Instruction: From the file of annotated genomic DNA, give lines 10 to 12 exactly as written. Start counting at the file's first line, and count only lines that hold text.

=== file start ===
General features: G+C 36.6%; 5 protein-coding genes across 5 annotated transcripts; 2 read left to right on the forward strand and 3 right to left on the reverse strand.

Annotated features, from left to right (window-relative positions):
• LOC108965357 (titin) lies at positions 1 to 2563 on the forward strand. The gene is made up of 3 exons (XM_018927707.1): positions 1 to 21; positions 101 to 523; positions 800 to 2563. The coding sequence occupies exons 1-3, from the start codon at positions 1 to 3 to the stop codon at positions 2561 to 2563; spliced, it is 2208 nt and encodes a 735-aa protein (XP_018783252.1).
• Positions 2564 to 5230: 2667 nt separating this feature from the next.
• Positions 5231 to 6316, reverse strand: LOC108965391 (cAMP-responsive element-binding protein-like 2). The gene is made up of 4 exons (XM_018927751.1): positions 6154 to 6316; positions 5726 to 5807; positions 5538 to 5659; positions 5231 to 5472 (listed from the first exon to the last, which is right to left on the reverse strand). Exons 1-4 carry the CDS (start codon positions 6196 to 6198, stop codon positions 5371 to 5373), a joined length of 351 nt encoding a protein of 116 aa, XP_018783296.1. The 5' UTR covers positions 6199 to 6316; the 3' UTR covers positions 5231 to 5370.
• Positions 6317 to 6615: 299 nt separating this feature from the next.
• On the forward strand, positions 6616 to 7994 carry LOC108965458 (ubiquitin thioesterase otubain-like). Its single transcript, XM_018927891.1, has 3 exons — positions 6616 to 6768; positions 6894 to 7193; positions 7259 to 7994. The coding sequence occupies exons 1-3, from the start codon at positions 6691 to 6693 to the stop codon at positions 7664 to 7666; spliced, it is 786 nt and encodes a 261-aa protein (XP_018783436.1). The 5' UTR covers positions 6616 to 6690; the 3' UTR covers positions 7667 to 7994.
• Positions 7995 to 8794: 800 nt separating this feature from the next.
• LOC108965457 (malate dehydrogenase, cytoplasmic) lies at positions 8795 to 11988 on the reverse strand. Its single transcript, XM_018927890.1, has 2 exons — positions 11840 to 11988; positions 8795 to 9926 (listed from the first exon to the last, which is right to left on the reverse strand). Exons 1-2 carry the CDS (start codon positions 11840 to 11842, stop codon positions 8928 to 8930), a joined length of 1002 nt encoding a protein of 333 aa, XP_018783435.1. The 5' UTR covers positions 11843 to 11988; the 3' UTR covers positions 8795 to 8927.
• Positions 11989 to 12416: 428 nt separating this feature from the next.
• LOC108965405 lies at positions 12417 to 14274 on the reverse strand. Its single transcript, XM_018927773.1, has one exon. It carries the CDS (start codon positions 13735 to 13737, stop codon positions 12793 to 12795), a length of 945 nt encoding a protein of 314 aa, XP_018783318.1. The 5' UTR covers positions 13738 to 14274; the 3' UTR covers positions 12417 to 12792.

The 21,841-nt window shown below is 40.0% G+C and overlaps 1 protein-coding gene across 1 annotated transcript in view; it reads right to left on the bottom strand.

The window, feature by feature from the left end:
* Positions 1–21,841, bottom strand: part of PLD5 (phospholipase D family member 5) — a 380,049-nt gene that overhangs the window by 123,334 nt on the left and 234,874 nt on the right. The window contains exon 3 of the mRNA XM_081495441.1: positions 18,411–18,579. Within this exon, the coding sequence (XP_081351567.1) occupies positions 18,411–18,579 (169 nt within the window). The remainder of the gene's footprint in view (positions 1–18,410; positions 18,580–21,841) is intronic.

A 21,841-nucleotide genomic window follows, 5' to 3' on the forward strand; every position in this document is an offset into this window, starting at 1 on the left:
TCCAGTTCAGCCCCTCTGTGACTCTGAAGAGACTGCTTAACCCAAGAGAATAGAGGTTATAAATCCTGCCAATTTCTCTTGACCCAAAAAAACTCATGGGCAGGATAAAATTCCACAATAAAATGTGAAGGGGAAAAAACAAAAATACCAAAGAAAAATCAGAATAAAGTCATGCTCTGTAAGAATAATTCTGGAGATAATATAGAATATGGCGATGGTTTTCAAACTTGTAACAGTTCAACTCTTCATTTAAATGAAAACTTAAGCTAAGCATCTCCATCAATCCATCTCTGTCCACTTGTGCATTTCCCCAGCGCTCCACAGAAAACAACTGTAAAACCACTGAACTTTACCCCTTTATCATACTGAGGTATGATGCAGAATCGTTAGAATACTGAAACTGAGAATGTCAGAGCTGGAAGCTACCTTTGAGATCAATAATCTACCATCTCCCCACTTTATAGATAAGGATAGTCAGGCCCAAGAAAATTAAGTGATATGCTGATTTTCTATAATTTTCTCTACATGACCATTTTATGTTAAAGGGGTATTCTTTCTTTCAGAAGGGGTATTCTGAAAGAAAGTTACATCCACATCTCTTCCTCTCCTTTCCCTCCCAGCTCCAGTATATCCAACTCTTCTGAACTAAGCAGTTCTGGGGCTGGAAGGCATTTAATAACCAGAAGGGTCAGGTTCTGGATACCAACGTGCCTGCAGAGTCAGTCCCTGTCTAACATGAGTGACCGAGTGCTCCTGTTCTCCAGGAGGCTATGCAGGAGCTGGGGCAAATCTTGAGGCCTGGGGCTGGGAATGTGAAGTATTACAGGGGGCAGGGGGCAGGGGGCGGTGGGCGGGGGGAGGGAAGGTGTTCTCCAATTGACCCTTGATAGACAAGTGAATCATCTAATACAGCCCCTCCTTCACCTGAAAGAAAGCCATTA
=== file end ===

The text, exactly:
• Positions 11989 to 12416: 428 nt separating this feature from the next.
• LOC108965405 lies at positions 12417 to 14274 on the reverse strand. Its single transcript, XM_018927773.1, has one exon. It carries the CDS (start codon positions 13735 to 13737, stop codon positions 12793 to 12795), a length of 945 nt encoding a protein of 314 aa, XP_018783318.1. The 5' UTR covers positions 13738 to 14274; the 3' UTR covers positions 12417 to 12792.

The 21,841-nt window shown below is 40.0% G+C and overlaps 1 protein-coding gene across 1 annotated transcript in view; it reads right to left on the bottom strand.